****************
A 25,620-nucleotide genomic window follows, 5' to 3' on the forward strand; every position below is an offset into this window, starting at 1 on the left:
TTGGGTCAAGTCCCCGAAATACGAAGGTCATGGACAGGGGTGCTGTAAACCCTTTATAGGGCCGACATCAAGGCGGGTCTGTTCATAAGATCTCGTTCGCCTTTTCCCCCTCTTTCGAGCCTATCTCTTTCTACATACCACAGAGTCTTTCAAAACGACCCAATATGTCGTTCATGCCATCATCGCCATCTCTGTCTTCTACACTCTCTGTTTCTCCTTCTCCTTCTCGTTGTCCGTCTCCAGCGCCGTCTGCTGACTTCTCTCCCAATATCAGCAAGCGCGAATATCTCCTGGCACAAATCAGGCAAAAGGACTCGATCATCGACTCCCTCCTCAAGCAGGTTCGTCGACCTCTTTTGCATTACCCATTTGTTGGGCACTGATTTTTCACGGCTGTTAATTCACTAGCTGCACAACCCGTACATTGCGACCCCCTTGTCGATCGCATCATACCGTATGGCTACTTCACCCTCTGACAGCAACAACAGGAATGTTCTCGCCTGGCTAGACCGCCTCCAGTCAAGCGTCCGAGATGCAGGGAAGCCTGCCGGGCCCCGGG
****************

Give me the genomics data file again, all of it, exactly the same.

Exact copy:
A 25,620-nucleotide genomic window follows, 5' to 3' on the forward strand; every position below is an offset into this window, starting at 1 on the left:
TTGGGTCAAGTCCCCGAAATACGAAGGTCATGGACAGGGGTGCTGTAAACCCTTTATAGGGCCGACATCAAGGCGGGTCTGTTCATAAGATCTCGTTCGCCTTTTCCCCCTCTTTCGAGCCTATCTCTTTCTACATACCACAGAGTCTTTCAAAACGACCCAATATGTCGTTCATGCCATCATCGCCATCTCTGTCTTCTACACTCTCTGTTTCTCCTTCTCCTTCTCGTTGTCCGTCTCCAGCGCCGTCTGCTGACTTCTCTCCCAATATCAGCAAGCGCGAATATCTCCTGGCACAAATCAGGCAAAAGGACTCGATCATCGACTCCCTCCTCAAGCAGGTTCGTCGACCTCTTTTGCATTACCCATTTGTTGGGCACTGATTTTTCACGGCTGTTAATTCACTAGCTGCACAACCCGTACATTGCGACCCCCTTGTCGATCGCATCATACCGTATGGCTACTTCACCCTCTGACAGCAACAACAGGAATGTTCTCGCCTGGCTAGACCGCCTCCAGTCAAGCGTCCGAGATGCAGGGAAGCCTGCCGGGCCCCGGG